Descriptive trademarks, or descriptive terms or phrases in a trademark, do not satisfy the purpose of a trademark and the USPTO examining attorney in most every case will issue a descriptive refusal (SECTION 2(e)(1) REFUSAL – MERELY DESCRIPTIVE). Trademarks are required to distinguish the goods or services of the owner with the goods and services of another. Descriptive terms or phrases merely describe the functions or characteristics of the product or service, not distinguish the source of the goods or services.
If a consumer will be able to instantly associate the term or terms in the proposed trademark, with a quality or characteristic of the product or service, then the term is descriptive. The USPTO Trademark Trial and Appeal Board has stated that the test for descriptiveness is whether a term will immediately convey knowledge of a quality, feature, function, or characteristic of the goods or services with which the trademark is used. This means that if the trademark instantly conveys information on as little as one function, characteristic or feature of the goods or services, then the trademark will be found to be descriptive. In other words, the trademark registration will be unsuccessful.
The examining attorney determines descriptiveness based on the perception of the relevant consumers that are going to be purchasing the good or service. Thus, discovering and learning who the relevant consumers are is vital to all determinations. The examining attorney can use evidence from any competent source to determine what the relevant consumers understanding of the term is. This could include interviews from consumers, surveys, the dictionary, newspaper and other reports on the topic. Overall, the USPTO must state a reasonable bases for their determination on whether the trademark lacks distinctiveness.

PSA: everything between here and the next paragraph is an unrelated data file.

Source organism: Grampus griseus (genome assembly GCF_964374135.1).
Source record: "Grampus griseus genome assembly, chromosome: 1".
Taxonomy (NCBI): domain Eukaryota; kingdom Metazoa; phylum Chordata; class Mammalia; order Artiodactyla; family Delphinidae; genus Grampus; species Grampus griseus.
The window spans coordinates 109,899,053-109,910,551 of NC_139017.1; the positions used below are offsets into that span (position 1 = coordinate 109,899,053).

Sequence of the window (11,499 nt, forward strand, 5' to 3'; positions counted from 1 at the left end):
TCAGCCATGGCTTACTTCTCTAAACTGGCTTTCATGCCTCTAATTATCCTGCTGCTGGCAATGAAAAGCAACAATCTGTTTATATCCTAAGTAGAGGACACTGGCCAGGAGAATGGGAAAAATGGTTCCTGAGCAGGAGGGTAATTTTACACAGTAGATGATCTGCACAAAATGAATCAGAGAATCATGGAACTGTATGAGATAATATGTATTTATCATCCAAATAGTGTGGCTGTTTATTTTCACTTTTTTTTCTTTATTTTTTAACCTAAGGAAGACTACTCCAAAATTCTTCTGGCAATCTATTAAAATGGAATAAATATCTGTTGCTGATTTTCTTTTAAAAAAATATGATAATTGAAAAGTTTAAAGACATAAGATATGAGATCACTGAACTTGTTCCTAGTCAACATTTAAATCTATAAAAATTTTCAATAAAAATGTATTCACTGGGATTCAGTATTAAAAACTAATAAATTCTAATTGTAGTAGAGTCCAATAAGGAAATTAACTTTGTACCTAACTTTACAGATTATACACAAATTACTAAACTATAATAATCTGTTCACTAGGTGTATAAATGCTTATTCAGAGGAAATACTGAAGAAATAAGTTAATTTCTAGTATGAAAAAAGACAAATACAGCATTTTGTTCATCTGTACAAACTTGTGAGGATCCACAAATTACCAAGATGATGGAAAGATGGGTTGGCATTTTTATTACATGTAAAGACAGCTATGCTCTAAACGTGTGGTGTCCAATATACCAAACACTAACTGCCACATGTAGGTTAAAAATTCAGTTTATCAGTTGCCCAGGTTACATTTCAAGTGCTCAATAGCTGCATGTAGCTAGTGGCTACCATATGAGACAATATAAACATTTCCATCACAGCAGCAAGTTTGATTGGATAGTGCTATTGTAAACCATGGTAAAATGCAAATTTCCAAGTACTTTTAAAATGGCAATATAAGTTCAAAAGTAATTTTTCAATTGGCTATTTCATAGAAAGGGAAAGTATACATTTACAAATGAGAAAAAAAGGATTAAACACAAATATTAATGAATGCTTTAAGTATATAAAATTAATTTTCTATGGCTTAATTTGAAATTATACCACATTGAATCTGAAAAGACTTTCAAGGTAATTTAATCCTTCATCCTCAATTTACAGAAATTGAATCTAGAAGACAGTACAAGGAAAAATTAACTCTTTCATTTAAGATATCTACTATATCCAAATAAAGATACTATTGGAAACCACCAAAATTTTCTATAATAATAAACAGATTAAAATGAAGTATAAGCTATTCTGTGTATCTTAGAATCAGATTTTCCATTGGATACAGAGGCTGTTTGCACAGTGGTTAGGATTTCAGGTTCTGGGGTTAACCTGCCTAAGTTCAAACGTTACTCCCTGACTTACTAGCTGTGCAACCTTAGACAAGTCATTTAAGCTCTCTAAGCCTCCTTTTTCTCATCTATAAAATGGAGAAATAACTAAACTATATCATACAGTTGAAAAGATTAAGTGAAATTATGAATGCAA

The following are examples of prior decisions that have held certain trademarks as descriptive; however, it is important to note that since each trademark is different in terms of the terms used, goods and services associated with the trademark, and the channels of trade used, each reviewing decision will based on the evidence in front of the examining attorney and not prior decisions on descriptiveness.